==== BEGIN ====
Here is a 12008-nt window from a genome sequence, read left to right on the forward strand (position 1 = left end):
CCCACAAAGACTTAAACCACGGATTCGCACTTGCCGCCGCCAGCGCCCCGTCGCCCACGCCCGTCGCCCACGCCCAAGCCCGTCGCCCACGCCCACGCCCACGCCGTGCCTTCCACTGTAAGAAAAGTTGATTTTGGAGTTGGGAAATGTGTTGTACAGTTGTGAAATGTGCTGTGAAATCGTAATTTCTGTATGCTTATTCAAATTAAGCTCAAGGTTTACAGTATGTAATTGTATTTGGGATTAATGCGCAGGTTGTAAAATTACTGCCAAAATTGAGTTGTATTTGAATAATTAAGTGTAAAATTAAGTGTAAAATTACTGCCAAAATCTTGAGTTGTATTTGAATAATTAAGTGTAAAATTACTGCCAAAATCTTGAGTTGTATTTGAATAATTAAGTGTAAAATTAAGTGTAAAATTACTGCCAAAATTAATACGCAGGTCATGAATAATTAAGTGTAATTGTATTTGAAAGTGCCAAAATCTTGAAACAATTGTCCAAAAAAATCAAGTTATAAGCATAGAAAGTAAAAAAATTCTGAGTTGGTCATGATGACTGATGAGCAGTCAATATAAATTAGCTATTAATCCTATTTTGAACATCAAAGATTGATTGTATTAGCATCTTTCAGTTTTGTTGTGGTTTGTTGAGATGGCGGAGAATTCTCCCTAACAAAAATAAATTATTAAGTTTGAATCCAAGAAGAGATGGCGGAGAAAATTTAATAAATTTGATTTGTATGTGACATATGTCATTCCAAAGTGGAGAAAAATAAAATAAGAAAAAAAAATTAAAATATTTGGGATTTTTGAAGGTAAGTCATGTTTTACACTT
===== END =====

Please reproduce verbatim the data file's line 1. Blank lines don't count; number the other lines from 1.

Here is a 12008-nt window from a genome sequence, read left to right on the forward strand (position 1 = left end):